In spite of such individual acts of bravery, however, the combined factors of difficult terrain, worsening weather, stubborn enemy resistance, and over 1,730 American casualties sustained in just four days brought the 91st Division advance to a halt on 4 October. When the second phase of the assault began the next day, with the 85th Division now leading, enemy resistance failed to diminish. Between 5-9 October Fifth Army units advanced only three more miles, taking an additional 1,400 casualties.
Enemy losses were also high, especially during the frequent counterattacks mandated by German defensive doctrine. Running dangerously short of reserves, Kesselring ordered his subordinates to conserve their manpower by minimizing efforts to retake lost mountaintops and, instead, to dig in and conduct a defense in depth. To bolster his depleted frontline units, he transferred the previously uncommitted 65th Infantry Division from the U.S. IV Corps to the II Corps front. The German theater commander knew that if the
Americans advanced out of the Apennines and entered the Po Valley before winter, Axis forces in Italy would be doomed.
The third and final phase of the II Corps' assault began on 10 October against the ten-mile-long Livergnano Escarpment, a steep eastwest line of solitary mountain peaks constituting the enemy's strongest
natural position in the northern Apennines. The 85th Division led the primary attack against Monte delle Formiche in the center of the escarpment, while the 91st and 88th Divisions maintained pressure on the enemy's flanks. For the first time in a week the weather cleared sufficiently to allow the Fifth Army to effectively use fighter-bombers and medium and heavy bombers of the Mediterranean Allied Tactical and Strategic Air Forces (MATAF and MASAF) against the defending 4th Parachute, 94th, 362d, and 65th Infantry Divisions in a series of air strikes named Operation PANCAKE. In the subsequent heavy ground actions the 85th Division succeeded in taking Monte delle Formiche on 10 October, while the 91st Division outflanked the Livergnano Escarpment from the west, forcing the Axis units in the area to withdraw on 13 October. Here, as elsewhere, however, sustained Axis resistance, American troop exhaustion, rugged terrain, and poor weather halted the II Corps' advance ten miles south of Bologna.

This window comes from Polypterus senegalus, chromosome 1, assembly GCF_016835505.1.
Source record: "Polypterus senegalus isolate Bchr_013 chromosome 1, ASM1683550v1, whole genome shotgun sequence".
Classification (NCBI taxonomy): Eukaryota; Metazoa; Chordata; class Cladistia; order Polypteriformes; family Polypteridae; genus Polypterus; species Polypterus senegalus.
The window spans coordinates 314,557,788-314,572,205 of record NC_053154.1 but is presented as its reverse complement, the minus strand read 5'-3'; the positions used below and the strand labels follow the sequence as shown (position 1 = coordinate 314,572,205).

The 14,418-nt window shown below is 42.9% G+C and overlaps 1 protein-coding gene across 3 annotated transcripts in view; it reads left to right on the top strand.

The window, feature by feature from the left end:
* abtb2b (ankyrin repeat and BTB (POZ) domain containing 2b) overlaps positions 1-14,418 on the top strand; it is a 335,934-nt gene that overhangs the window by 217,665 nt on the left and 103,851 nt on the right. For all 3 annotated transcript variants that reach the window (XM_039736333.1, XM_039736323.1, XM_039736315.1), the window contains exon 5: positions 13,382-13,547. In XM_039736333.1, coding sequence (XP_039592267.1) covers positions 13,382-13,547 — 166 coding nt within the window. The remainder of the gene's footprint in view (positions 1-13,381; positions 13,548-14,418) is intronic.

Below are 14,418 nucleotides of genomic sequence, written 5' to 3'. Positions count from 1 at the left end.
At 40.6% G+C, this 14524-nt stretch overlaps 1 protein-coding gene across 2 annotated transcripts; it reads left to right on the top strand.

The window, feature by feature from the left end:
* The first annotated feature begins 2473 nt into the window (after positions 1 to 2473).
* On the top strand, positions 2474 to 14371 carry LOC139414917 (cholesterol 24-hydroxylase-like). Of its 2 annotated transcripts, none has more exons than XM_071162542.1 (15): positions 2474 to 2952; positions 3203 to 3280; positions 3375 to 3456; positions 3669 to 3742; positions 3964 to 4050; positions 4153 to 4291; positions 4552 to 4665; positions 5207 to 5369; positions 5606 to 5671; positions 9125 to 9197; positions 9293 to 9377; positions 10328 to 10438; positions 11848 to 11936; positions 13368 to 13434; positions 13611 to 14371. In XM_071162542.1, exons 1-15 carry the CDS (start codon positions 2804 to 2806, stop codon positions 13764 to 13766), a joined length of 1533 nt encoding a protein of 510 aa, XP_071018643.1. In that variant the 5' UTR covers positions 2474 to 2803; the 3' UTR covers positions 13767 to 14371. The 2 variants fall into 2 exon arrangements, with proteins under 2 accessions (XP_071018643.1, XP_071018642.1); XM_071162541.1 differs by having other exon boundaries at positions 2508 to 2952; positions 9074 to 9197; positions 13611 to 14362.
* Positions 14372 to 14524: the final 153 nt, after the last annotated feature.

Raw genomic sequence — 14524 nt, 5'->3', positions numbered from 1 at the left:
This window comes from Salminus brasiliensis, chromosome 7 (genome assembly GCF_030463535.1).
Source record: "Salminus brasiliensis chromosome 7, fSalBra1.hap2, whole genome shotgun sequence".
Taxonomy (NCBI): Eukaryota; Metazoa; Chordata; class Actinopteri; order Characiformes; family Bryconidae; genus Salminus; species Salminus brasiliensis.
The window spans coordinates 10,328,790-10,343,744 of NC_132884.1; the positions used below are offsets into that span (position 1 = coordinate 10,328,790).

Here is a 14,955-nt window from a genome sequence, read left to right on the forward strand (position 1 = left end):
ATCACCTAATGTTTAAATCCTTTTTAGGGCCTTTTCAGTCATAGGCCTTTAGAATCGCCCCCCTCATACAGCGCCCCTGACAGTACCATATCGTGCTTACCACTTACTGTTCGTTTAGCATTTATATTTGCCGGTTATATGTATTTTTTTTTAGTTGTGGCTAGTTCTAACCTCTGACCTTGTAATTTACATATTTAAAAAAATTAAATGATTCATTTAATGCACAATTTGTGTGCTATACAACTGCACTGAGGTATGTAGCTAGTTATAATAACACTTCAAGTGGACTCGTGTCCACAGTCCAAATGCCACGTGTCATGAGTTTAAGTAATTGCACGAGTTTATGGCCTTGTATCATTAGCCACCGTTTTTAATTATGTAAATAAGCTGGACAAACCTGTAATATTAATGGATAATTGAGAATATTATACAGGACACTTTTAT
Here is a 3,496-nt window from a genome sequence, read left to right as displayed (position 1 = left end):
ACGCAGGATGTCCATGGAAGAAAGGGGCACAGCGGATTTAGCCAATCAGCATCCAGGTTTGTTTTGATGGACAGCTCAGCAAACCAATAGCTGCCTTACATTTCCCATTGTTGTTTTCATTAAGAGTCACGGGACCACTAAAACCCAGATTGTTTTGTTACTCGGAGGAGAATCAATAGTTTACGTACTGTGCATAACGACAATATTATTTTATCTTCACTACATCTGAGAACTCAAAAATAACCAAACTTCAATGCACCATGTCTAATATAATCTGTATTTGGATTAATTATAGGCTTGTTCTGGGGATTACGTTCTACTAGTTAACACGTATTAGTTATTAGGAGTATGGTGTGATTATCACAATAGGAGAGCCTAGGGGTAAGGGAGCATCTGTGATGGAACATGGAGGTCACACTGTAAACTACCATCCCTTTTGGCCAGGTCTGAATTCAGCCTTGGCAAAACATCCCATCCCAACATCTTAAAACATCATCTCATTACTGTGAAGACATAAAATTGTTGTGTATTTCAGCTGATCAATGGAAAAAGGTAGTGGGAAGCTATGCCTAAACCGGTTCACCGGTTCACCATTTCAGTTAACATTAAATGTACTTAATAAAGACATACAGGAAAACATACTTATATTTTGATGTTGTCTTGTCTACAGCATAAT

Field Marshal Alexander now decided to make another attempt at capturing Ravenna and Bologna using the Fifth and Eighth Armies in concert. Under his plan, Clark's Fifth Army would break out of the Apennines and encircle the Tenth Army from the northwest, while Leese's Eighth Army continued the "battle of the rivers" to the east along the Adriatic. Success appeared problematic, considering the high casualties suffered during prior operations that were similar and the difficulties encountered with supply lines that stretched over rugged terrain, which was adversely affected by wintry weather.
Meanwhile, across the lines, Kesselring's staff pressed their commander to fall back to the more easily defended Alps. Hitler, however, facing Red Army gains on the Eastern Front and mounting pressures in northwest Europe, was loath to cede any territory voluntarily and ordered Kesselring to hold his current line. The field marshal, fearing to oppose Hitler, complied and placed two units from his reserve, the 16th SS Panzer Grenadier and 94th Infantry Divisions, in front of II Corps, giving the defenders six understrength divisions against four larger, but tired, American ones.
The U.S. 34th Division launched the American phase of Alexander's plan by continuing attempts to break through to Bologna on 16 October 1944. The attack was quickly stopped by a combination of rugged terrain and stiff enemy opposition. Then, while the British 13 Corps tied down the 334th, 715th, and 305th Infantry Divisions, U.S. 91st Division units moved forward on II Corps' left flank, supported by the U.S. 1st Armored Division. But again the intensity of the enemy's resistance halted both units. Elsewhere, however, the 85th Division moved ahead, giving the Americans brief cause for optimism, but the II Corps had no reserves to exploit its gains or to reinforce the other stalled units. All hope of effecting a quick breakthrough finally ended when Kesselring began shifting the 29th and 90th Panzer Grenadier Divisions to the threatened front.
Undaunted, General Clark ordered another attempt to break the Axis line on 19 October. The German defenses just south of Bologna were anchored, east to west, on Monte Adone, Monte Belmonte, and Monte Grande. The plan called for the II Corps' 85th and 88th Divisions to launch an attack toward Monte Grande with the IV Corps and British 13 Corps providing pressure on the flanks. Simultaneously, the U.S. 91st and 34th Divisions would renew their advance in secondary assaults on Monte Belmonte and Savenna Creek. The attack opened on the night of 19 October in a driving rain after an intense artillery bombardment. The 88th Division captured Monte Grande, but the 34th Division failed to seize Monte Belmonte. Clark, sensing an enemy buildup on II Corps' left flank, decided to attack on the right flank where he believed the German resistance would be weaker. On the night of 22 October, both the 85th and 88th Divisions attacked from Monte Grande, but they were stopped by heavily reinforced German units. On 26 October torrential rains washed out bridges, cutting Fifth Army's already strained and overburdened supply lines. The severed supply lines and high casualty rate prompted General Keyes, the II Corps commander, to order his units to fall back to more easily sustainable positions between Monte Grande and the Monterumici hill mass in the west.